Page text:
Distilled Spirits - Brandy - Pisco
The origin of pisco dates back to the nautical and mining need to concentrate and preserve wines in the coastal region of South America, close to the mining Andes. Unlike other alcoholic beverages, such as wine, pisco does not have a deeply rooted rural tradition but rather emerges as a practical response to the demands of navigation and mining.
Both Chilean and Peruvian pisco are grape brandies obtained by distilling white and pink strains of Vitis vinifera, approved as “pisquera grapes” according to respective legislations. However, there are significant differences between them beyond the production area.
Firstly, the production areas differ. Chilean pisco is produced in the regions of Atacama and Coquimbo, while Peruvian pisco is produced in the regions of Lima, Ica, Arequipa, Moquegua, and Tacna. Each region has different geographical and climatic characteristics, which can influence the taste and aromatic profile of the pisco produced in each country.
Regarding the grapes used, Chilean pisco is primarily made from Moscatel, Pedro Ximénez, and Torontel grapes, while Peruvian pisco uses both aromatic varieties (Moscatel, Italia, Albilla, and Torontel) and non-aromatic varieties (Quebranta, Negra Criolla, Mollar, Uvina). This difference in grape varieties also contributes to the distinctive organoleptic and aromatic characteristics of each type of pisco.
Another difference lies in the production process. Both Chilean and Peruvian pisco can be produced industrially or artisanally, which can affect the distillation process and the resulting flavors.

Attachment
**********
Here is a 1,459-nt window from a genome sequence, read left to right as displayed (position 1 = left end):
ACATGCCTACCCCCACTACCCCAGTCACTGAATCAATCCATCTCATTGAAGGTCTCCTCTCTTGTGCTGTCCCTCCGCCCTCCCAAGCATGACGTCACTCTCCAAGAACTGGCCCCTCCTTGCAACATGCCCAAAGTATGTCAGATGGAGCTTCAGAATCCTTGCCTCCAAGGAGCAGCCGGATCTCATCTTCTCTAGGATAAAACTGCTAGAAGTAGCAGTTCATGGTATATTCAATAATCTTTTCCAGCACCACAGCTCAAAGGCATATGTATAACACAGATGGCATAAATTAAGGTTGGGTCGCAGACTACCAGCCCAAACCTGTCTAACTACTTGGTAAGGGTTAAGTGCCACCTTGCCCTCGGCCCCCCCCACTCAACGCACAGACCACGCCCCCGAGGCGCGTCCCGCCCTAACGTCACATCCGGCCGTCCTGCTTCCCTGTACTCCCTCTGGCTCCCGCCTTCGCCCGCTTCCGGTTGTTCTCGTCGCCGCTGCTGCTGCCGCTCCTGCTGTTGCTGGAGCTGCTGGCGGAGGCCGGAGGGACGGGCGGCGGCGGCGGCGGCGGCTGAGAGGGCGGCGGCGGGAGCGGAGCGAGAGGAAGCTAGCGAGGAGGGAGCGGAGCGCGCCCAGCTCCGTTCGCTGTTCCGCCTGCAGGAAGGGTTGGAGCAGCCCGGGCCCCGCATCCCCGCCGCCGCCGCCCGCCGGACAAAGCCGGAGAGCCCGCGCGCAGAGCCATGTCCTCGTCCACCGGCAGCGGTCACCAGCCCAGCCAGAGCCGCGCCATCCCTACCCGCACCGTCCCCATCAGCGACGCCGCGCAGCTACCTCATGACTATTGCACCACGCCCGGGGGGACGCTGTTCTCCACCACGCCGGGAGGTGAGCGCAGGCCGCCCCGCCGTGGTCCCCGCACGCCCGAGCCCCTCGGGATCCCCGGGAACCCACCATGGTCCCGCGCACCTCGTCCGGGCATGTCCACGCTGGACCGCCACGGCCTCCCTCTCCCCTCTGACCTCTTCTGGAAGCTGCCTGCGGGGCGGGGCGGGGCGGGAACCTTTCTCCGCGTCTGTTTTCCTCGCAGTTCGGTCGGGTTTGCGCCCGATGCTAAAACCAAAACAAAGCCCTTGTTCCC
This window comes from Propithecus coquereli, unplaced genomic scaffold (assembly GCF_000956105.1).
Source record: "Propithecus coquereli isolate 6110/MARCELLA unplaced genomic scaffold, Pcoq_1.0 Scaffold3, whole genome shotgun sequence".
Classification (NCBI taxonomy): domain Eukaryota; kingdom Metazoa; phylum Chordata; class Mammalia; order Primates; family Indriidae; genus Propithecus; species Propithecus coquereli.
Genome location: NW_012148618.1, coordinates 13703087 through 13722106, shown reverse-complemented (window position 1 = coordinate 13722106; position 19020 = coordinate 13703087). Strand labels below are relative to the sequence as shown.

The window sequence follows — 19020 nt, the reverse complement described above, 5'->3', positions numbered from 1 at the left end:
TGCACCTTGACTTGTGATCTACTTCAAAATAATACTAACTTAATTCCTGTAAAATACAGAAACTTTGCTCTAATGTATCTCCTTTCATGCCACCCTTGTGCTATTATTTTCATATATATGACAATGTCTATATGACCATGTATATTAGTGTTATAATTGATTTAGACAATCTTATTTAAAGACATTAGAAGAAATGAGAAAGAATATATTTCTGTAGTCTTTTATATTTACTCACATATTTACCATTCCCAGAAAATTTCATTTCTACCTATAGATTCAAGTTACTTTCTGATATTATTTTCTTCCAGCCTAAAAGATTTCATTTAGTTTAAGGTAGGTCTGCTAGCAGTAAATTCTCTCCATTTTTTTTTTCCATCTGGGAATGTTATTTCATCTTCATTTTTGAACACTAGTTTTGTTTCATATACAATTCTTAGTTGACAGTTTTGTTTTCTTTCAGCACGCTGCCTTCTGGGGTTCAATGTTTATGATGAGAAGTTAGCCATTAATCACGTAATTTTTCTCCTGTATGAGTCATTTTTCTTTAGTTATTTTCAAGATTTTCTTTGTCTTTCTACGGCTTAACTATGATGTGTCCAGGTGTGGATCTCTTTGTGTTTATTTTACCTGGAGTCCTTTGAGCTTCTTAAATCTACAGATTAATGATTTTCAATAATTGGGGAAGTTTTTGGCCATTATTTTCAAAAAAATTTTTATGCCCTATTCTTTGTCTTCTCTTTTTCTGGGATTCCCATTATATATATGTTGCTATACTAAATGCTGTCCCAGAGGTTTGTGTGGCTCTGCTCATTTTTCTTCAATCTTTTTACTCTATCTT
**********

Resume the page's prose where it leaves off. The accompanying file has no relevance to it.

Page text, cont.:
The type of distillation is another factor that sets them apart. Chilean pisco is distilled in a single batch, meaning it is distilled only once in a still. In contrast, Peruvian pisco is distilled discontinuously in a still, involving multiple distillations.
Regarding the distillation cut, Chilean pisco separates the “heart” from the rest of the distillate, while Peruvian pisco does not make a cut and distills until reaching the desired alcohol content.
The number of distillations also differs. Chilean pisco can be distilled once or double or triple distilled, with no limit on the number of distillations. On the other hand, Peruvian pisco is distilled only once.
The alcohol content is another distinctive point. Chilean pisco usually has an alcohol content between 30° and 50°, while Peruvian pisco varies between 38° and 48°.
An important dispute between Chile and Peru is the designation of origin of pisco. Chile argues that the term “pisco” applies to the grape distillate produced in its territory, while Peru claims a close association with the city of Pisco and its surroundings. Both countries have obtained international recognition for the use of the term “pisco” in different countries and regions.
The dispute over the designation of origin has led to international recognitions in favor of both countries in different places. For example, the European Union recognizes Peru and Chile as pisco-producing countries and has granted geographical indication protection to both nations. In the United States, both “Chilean pisco” and “Peruvian pisco” are recognized as separate designations of origin.